The All-India Congress Committee, though, was as yet clueless re this treacherous resolution of their Working Committee.

Now the Congress High Command had to ensure that the A.I.C.C. too accepted the Pakistan resolution. Rajagopalachari set to work to do the deed.

“On 23 April 1942 Rajagopalachari managed to get two resolutions passed by the Congress members in the Madras legislature. The first recommended to the All-India Congress Committee (which was about to meet in Allahbad) that Congressmen should acknowledge the Muslim League’s claim for separation, should the same be persisted in when the time came for framing the constitution of India . . . The resolution urged that ‘to sacrifice the chances of the formation of a national government for the doubtful advantage of maintaining a controversy over the unity of India is the most unwise policy’ and that it had become necessary to choose the lesser evil. . . .

The Muslim League was naturally jubilant at its ideal of Pakistan having been brought down at last from the clouds of speculation to the level of practical politics . . .

The All-India Congress Committee, meeting in Allahabad on 29 April, rejected his resolution by an overwhelming majority and adopted a counter-resolution ‘that any proposal to disintegrate India by giving liberty to any component State or territorial unit to secede from the Indian Union or Federation will be detrimental to the best interests of the people of the different States and provinces and the country as a whole and the Congress, therefore, cannot agree to any such proposal.’”[4]

The Congress members were not in favor of their High Command’s sellout of the Motherland. They stated so, unequivocally in their resolution.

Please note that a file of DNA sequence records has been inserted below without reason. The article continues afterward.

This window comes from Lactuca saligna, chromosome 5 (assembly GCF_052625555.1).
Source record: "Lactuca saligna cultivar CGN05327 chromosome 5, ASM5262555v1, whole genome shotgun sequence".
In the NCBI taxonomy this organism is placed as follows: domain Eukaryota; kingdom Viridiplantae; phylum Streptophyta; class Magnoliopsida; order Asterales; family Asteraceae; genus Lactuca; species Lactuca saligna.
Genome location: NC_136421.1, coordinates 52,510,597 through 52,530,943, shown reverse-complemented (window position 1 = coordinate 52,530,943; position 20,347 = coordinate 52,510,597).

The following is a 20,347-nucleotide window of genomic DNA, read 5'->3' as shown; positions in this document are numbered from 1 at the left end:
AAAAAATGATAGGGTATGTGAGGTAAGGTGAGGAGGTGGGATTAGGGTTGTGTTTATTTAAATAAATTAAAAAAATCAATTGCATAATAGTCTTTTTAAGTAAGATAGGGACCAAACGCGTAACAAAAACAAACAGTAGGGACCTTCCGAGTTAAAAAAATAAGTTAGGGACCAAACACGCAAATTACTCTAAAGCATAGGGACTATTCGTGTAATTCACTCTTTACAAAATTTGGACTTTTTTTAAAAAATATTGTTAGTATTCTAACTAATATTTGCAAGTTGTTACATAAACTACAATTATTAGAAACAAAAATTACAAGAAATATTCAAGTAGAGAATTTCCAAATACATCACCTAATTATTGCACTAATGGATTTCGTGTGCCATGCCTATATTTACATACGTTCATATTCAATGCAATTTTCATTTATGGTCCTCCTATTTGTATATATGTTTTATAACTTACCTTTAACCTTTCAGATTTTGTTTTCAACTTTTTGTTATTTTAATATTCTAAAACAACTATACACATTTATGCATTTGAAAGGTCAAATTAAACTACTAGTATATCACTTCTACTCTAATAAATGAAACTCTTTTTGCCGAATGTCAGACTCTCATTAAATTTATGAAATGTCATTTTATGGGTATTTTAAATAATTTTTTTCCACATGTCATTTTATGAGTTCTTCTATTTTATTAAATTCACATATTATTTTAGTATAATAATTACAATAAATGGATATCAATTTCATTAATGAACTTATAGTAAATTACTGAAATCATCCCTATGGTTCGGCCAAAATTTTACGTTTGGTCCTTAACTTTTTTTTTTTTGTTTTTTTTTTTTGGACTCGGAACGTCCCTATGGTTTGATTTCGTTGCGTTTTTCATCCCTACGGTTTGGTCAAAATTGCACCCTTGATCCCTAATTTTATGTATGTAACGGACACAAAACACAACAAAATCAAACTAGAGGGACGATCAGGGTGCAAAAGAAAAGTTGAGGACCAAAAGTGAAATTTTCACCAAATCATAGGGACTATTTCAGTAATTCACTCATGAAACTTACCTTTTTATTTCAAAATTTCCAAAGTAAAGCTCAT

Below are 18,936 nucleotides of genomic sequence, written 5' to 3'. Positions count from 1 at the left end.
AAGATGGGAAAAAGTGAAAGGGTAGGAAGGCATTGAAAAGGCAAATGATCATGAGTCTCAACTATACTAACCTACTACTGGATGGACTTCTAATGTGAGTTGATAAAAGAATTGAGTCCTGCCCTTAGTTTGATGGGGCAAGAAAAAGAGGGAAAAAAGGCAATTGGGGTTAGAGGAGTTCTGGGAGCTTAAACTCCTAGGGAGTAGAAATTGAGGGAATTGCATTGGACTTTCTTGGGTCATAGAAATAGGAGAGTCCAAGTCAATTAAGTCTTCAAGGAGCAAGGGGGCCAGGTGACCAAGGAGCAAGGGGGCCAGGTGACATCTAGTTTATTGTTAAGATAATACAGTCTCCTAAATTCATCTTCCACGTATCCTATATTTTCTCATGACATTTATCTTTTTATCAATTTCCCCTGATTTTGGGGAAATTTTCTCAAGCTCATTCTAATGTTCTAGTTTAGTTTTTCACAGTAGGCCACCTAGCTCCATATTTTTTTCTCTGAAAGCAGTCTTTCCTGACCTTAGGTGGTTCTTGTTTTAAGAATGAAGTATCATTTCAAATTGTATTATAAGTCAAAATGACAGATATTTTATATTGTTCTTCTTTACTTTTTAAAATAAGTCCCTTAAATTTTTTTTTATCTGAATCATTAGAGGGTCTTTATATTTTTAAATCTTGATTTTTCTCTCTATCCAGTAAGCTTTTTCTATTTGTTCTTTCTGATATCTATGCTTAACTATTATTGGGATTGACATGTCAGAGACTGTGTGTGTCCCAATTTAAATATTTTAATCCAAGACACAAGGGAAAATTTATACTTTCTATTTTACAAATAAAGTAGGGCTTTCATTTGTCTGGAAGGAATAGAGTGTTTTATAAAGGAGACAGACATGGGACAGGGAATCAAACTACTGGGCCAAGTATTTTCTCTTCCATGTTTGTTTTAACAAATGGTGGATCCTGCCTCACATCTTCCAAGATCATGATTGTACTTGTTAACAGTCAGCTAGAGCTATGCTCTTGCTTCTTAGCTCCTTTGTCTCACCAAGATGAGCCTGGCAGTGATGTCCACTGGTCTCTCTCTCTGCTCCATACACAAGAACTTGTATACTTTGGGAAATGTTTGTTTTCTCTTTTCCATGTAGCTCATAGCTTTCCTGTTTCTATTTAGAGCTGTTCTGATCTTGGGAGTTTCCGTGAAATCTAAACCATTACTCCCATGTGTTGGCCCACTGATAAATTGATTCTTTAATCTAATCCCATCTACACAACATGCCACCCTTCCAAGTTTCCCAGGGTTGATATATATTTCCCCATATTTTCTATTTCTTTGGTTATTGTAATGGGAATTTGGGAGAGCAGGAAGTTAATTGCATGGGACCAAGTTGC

But the Congress High Command who were absolute dictators of the Congress (and had disregarded, overturned, and schemed against relatively minor issues) were not about to let their Delhi resolution of acceding Pakistan, upon which depended their getting total power in free India (or so they believed,) be swept away.

“Upon this Dr. Sayyid Abdul Latif of Hyderabad asked Maulana Azad whether Jagat Narayan’s resolution had in any way modified or affected the Delhi resolution of the Working Committee. Maulana Azad in his letter of August 6, 1942, replied: ‘No part of the Delhi resolution to which you refer has in any way been affected or modified by any subsequent resolution of the A.I.C.C.’

 “To the same question of Dr. Latif, Jawaharlal Nehru also replied that Babu Jagat Narayan’s ‘resolution does not in any way override the Delhi Working Committee resolution.’”[5]

 
·       So the Congress Working Committee resolution acceding  Pakistan reigned supreme—as affirmed by the Congress dictators on August 6, 1942.

Read on to discover the Machiavellian timing of this Delhi resolution . . .

Anurupa



[1] Mahatma Gandhi, Dhananjay Keer, Page 682.
[2] Mahatma Gandhi, Dhananjay Keer, Page 682-683.
[3] Veer Savarkar, Dhananjay Keer, page 307.
[4] Transfer of Power, V. P. Menon, page 139.
[5]Mahatma Gandhi, Keer, page 700.